April 11, 1950
John F. Finney, Philadelphia, for appellant.
Henry W. A. Hanson, Jr., Harrisburg, for appellee.
Before Rhodes, P. J., and Hirt, Reno, Dithrich, Ross and Arnold, JJ.
[ 166 Pa. Super. Page 511]
In this divorce action the wife alleged cruelty and indignities. The master reported the evidence established indignities only and on that ground recommended a divorce. The court below overruled respondent's exceptions, adopted the findings and conclusions of the master, and entered a decree of absolute divorce in favor of libellant.
[ 166 Pa. Super. Page 512]
Libellant's testimony indicated that she did not consider her life endangered by her husband's alleged cruelties. She testified she controlled him on at least one occasion 'by staring him in the face and showed him that I had no fear.' The complaint of cruelties will not be further considered.
While physical attacks may not be of sufficient violence so as to constitute cruelties they may be considered with other acts in connection with the charge of indignities. Troianowski v. Troianowski, 155 Pa. Super. 110, 38 A.2d 367. That charge was established provided libellant's testimony is believed. The master concluded the weight of the credible testimony rested with libellant and her failure to call supporting witnesses was neither fatal nor sufficient to discredit her testimony. While we are not bound by his findings, his conclusion upon the credibility of witnesses must be given the fullest consideration and should not be lightly disregarded. Brown v. Brown, 163 Pa. Super. 490, 63 A.2d 130; Boughter v. Boughter, 164 Pa. Super. 574, 67 A.2d 812.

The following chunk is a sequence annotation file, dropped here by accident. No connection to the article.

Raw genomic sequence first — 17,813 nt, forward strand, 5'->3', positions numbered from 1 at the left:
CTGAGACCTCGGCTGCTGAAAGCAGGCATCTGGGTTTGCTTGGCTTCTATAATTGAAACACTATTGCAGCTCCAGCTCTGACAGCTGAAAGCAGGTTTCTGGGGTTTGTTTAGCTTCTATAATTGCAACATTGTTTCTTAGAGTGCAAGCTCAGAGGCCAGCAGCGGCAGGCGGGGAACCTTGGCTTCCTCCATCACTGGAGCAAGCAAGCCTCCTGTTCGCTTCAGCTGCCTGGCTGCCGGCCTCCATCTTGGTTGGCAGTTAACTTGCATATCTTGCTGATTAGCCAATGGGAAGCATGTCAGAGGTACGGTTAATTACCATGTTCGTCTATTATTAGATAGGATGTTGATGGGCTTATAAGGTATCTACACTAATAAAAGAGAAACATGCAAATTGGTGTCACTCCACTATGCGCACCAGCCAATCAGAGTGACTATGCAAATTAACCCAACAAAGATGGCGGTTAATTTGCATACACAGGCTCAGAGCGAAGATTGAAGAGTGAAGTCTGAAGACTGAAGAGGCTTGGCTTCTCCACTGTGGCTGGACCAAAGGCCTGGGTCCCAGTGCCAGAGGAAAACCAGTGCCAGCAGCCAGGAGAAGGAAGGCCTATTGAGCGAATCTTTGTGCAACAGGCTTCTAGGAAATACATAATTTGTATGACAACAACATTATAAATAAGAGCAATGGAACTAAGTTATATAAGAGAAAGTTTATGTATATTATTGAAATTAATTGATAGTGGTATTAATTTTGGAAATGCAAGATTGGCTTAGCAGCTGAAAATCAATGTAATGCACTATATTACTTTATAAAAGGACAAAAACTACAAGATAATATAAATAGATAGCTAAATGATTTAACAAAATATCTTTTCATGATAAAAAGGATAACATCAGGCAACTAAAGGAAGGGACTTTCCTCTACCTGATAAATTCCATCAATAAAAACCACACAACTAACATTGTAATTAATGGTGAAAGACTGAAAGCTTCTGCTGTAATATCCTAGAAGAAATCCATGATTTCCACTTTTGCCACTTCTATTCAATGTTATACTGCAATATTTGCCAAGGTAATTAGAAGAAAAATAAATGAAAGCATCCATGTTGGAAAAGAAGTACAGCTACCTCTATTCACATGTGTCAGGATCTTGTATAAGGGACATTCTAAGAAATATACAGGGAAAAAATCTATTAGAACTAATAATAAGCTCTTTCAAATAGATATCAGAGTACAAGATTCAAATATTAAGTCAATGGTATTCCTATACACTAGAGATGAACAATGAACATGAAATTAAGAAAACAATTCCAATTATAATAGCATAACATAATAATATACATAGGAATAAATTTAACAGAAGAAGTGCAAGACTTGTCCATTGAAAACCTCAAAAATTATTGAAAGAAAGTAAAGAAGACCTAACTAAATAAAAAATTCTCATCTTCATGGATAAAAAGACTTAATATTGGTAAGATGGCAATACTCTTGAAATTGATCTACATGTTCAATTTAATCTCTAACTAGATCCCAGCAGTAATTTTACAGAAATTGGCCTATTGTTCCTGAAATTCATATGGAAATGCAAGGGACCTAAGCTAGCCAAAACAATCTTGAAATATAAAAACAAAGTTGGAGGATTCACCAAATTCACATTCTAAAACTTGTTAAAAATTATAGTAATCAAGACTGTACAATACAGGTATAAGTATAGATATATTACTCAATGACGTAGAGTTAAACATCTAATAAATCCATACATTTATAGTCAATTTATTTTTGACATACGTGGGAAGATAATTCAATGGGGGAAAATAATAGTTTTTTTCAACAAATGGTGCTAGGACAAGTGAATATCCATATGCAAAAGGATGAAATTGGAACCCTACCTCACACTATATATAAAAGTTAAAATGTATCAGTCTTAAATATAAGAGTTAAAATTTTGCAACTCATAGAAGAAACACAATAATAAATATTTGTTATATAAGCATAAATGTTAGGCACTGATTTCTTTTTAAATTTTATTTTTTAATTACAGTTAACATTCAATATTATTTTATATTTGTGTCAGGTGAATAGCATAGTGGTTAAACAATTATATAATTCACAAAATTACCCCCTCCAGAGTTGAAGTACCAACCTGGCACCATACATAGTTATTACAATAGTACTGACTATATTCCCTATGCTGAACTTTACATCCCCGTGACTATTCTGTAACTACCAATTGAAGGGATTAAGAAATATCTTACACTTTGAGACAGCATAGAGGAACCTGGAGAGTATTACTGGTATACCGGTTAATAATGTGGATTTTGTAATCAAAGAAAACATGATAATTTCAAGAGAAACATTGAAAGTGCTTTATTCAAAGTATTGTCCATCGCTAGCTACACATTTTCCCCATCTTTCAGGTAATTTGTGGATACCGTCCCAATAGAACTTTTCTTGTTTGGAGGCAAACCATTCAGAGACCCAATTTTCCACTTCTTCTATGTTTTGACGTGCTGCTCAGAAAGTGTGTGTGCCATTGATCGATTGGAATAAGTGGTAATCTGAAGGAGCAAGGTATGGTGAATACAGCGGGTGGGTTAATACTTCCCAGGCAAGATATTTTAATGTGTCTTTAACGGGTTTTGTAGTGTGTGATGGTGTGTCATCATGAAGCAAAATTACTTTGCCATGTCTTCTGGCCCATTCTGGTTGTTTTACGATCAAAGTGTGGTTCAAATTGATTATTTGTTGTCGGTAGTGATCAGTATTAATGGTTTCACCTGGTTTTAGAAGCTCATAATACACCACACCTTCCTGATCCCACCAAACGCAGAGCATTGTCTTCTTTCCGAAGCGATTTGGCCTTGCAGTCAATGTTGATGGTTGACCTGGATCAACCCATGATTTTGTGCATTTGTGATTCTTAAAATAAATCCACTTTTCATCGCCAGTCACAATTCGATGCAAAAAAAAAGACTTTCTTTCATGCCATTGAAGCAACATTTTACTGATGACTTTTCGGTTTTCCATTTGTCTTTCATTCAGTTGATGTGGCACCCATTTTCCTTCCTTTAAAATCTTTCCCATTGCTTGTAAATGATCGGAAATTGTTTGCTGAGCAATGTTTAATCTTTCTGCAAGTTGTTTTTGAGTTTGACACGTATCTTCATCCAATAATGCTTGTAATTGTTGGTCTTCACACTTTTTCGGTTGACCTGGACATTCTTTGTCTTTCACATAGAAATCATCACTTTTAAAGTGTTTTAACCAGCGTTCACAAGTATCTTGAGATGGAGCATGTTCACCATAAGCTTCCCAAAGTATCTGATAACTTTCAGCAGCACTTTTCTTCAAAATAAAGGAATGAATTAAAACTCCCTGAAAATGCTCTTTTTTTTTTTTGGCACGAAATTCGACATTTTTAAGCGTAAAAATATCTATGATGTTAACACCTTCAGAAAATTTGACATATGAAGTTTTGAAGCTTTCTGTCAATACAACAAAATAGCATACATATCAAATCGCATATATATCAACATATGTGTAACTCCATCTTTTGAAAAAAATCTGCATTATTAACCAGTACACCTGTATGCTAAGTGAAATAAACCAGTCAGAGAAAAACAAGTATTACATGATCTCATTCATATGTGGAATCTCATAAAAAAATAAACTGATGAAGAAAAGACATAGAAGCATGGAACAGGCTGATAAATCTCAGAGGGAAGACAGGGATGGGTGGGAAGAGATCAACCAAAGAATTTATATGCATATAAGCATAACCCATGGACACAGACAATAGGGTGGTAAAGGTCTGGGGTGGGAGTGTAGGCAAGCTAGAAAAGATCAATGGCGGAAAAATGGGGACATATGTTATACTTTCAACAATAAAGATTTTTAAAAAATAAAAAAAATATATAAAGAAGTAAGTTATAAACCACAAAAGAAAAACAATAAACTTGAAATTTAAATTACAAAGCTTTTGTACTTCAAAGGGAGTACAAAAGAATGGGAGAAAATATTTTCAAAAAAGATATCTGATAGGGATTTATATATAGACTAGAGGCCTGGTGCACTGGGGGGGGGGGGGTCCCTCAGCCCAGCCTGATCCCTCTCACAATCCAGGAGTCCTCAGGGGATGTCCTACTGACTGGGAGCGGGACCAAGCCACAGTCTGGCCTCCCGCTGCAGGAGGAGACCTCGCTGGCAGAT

The master had the advantage of seeing and hearing the parties and their witnesses and observing their appearance and demeanor while testifying whereas we are confined to the printed record. '[T]he demeanor of witnesses is the very touchstone of credibility' and may well be the deciding factor in appraising truthworthiness. Smith v. Smith, 157 Pa. Super. 582, 584, 43 A.2d 371, 372. A careful and independent review of the record discloses no sound basis for rejecting the master's conclusion and the decree will be affirmed.
Stated succinctly, the parties were married in 1936 and separated August 22, 1947. At the time of the hearing libellant was 33 years of age and respondent 15 years her senior. One child was born of the marriage. Libellant testified she and her husband owned and operated a confectionery store and that on two occasions respondent
[ 166 Pa. Super. Page 513]